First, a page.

Spring is in full blooming and progressing towards the summer season, the days are getting longer and brighter and it is a pleasure to stay outdoors, perhaps sipping a good glass of fresh wine, fragrant with flowers, crunchy fruit, sweetly dry and light. A wine that can be perfect as an aperitif, together with a simple assortment of fragrant focaccia, fresh cheeses, some olives or a bruschetta with extra virgin olive oil from the latest harvest, but with which you can also continue with a light dinner with seasonal vegetables, grilled fish, maybe a fresh tomato and basil pasta or a cold soup with bright colors like the wine itself, which, you have already understood from the description, could be a rosé from the last harvest, young, bright in color tones and with excellent drinkability.
Do you know what a rosé wine is? Well, definitely it is not an assembly of white and red wines, but is produced from red grape varieties with a quick maceration on the skins, before racking it off and continuing as for a white wine fermentation.
The short extraction of color and the acidity given by the early harvesting of the grapes will provide the color tone and brightness of the wine, which will also maintain the origin grapes aromas, but with the typical characteristics of a white wine. The hue of the color is given both by the anthocyanin content in the grape of origin, and the length of time the must stays on the skins, which can vary from a few minutes to 24-36 hours, giving colors ranging from pale pink, passing from cherry to claret.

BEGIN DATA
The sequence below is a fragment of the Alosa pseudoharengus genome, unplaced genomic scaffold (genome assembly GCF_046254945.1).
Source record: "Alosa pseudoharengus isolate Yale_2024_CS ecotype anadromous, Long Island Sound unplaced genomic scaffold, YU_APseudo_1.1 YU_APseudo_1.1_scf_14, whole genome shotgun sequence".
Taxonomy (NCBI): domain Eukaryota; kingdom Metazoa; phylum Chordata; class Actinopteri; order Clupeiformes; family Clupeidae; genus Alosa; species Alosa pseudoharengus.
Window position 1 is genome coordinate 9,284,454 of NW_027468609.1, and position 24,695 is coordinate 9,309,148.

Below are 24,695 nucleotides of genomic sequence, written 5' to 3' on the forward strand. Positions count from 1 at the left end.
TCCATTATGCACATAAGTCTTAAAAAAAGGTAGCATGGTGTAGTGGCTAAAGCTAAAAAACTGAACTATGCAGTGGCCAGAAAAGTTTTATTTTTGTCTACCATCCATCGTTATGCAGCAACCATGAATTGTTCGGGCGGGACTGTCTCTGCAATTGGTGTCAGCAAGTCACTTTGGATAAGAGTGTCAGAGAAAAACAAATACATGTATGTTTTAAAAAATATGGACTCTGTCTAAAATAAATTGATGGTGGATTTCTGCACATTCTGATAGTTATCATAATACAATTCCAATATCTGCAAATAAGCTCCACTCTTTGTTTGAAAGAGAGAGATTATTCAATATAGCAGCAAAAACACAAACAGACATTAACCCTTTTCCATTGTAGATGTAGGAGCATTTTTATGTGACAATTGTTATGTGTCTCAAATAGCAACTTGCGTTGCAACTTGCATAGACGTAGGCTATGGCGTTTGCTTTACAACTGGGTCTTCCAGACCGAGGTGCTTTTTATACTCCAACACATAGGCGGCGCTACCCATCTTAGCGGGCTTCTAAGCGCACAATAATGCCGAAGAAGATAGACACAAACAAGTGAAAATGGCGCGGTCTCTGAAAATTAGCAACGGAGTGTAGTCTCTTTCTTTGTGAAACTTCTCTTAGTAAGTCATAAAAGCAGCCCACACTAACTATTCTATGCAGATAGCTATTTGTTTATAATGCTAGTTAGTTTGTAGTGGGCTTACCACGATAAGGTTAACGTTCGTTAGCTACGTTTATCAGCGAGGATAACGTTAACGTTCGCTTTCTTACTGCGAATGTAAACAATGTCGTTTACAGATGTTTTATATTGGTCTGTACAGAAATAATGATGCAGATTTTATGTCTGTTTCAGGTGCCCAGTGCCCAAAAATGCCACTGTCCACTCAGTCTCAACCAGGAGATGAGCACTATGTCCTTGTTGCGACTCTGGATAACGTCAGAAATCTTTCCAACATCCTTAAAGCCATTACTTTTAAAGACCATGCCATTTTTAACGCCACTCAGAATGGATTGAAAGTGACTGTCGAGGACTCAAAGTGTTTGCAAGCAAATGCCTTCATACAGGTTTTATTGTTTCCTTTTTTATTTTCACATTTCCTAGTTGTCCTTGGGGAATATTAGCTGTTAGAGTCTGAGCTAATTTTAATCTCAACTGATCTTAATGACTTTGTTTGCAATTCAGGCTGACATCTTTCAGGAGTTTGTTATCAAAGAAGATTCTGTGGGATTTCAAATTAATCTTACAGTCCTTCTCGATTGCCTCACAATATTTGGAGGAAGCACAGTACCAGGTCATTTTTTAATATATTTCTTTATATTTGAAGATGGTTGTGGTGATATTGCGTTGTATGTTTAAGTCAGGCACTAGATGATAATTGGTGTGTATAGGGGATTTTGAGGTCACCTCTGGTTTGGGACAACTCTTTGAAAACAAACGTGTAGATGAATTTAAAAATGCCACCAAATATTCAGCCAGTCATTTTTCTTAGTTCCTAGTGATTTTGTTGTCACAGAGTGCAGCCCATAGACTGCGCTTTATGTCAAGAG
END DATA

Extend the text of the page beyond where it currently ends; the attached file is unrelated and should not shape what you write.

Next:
Almost all the most important wine regions in the world have their rosé wines, but there are some areas especially famous for their rosé, such as Provence in France and Puglia in Italy where, in Salento, Leone de Castris bottled in 1943 the first Italian rosé label, the Five Roses.
In Tuscany the origins of rosé wine date back to the Middle Ages and this tradition was maintained during the sharecropping period, which for centuries shaped the territory and the local agricultural society.
A small part of the must from the lower part of the vats was "ruspato" that means it was stolen from the owner by the sharecroppers before being transported to the cellar, and stored in demijohns during the winter, obtaining the "vin ruspo" a light and drinkable rosé, used by farmers as a source of energy during field work. This "technique", later called bloodletting, is still used to concentrate color and extractive substances in the must of red wines.
Nowadays, the majority of rosé wines are instead produced with an early harvest, light pressing and fast permanence on the skins, before the white vinification.
In Chianti the rosés are mainly obtained from Sangiovese, the grape symbol of the territory, which gives the wine freshness and fragrance, with fruity notes of wild strawberry, blackberry and blueberry and delicate vegetable aromas.
The Sangiovese-based rosé wines from the Chianti area are extremely versatile when paired with traditional spring and summer dishes. The fresh juiciness of the fruit and the well-balanced acidity make it an excellent companion to an aperitif, or to fish dishes, whether grilled, baked or in traditional soups, but also for pasta stuffed with ricotta and herbs, such as “tortelli maremmani” or even with delicate meats, like poultry or rabbit. The association with an intense and dark rose enhances the cereal and legume soups, while pizza or ham and cheese stuffed focaccia, the traditional Tuscan “ciaccini”, see them as an excellent alternative to the traditional draft beer.